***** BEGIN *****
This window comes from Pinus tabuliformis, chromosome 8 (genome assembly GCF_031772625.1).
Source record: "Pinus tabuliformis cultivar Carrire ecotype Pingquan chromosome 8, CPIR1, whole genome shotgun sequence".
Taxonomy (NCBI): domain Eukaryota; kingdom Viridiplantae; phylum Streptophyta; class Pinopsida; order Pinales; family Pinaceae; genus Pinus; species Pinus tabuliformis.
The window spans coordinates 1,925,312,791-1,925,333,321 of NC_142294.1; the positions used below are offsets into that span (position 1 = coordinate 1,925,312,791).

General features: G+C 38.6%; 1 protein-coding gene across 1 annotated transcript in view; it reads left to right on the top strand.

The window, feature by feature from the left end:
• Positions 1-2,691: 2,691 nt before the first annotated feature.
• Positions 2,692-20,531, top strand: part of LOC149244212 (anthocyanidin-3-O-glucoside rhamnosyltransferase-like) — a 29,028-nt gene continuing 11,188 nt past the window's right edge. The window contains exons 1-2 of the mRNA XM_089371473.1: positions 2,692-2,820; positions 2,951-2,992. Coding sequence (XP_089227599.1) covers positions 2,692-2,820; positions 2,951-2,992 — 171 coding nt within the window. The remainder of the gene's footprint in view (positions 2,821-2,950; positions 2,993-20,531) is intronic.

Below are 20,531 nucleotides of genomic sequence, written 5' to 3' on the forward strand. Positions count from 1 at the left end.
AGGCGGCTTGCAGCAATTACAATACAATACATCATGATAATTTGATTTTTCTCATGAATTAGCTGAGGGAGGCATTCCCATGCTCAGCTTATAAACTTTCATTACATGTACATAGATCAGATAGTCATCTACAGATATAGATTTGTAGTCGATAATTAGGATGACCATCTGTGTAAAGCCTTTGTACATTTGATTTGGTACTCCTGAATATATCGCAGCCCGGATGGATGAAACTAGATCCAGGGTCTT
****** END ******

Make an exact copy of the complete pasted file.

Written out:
This window comes from Pinus tabuliformis, chromosome 8 (genome assembly GCF_031772625.1).
Source record: "Pinus tabuliformis cultivar Carrire ecotype Pingquan chromosome 8, CPIR1, whole genome shotgun sequence".
Taxonomy (NCBI): domain Eukaryota; kingdom Viridiplantae; phylum Streptophyta; class Pinopsida; order Pinales; family Pinaceae; genus Pinus; species Pinus tabuliformis.
The window spans coordinates 1,925,312,791-1,925,333,321 of NC_142294.1; the positions used below are offsets into that span (position 1 = coordinate 1,925,312,791).

General features: G+C 38.6%; 1 protein-coding gene across 1 annotated transcript in view; it reads left to right on the top strand.

The window, feature by feature from the left end:
• Positions 1-2,691: 2,691 nt before the first annotated feature.
• Positions 2,692-20,531, top strand: part of LOC149244212 (anthocyanidin-3-O-glucoside rhamnosyltransferase-like) — a 29,028-nt gene continuing 11,188 nt past the window's right edge. The window contains exons 1-2 of the mRNA XM_089371473.1: positions 2,692-2,820; positions 2,951-2,992. Coding sequence (XP_089227599.1) covers positions 2,692-2,820; positions 2,951-2,992 — 171 coding nt within the window. The remainder of the gene's footprint in view (positions 2,821-2,950; positions 2,993-20,531) is intronic.

Below are 20,531 nucleotides of genomic sequence, written 5' to 3' on the forward strand. Positions count from 1 at the left end.
AGGCGGCTTGCAGCAATTACAATACAATACATCATGATAATTTGATTTTTCTCATGAATTAGCTGAGGGAGGCATTCCCATGCTCAGCTTATAAACTTTCATTACATGTACATAGATCAGATAGTCATCTACAGATATAGATTTGTAGTCGATAATTAGGATGACCATCTGTGTAAAGCCTTTGTACATTTGATTTGGTACTCCTGAATATATCGCAGCCCGGATGGATGAAACTAGATCCAGGGTCTT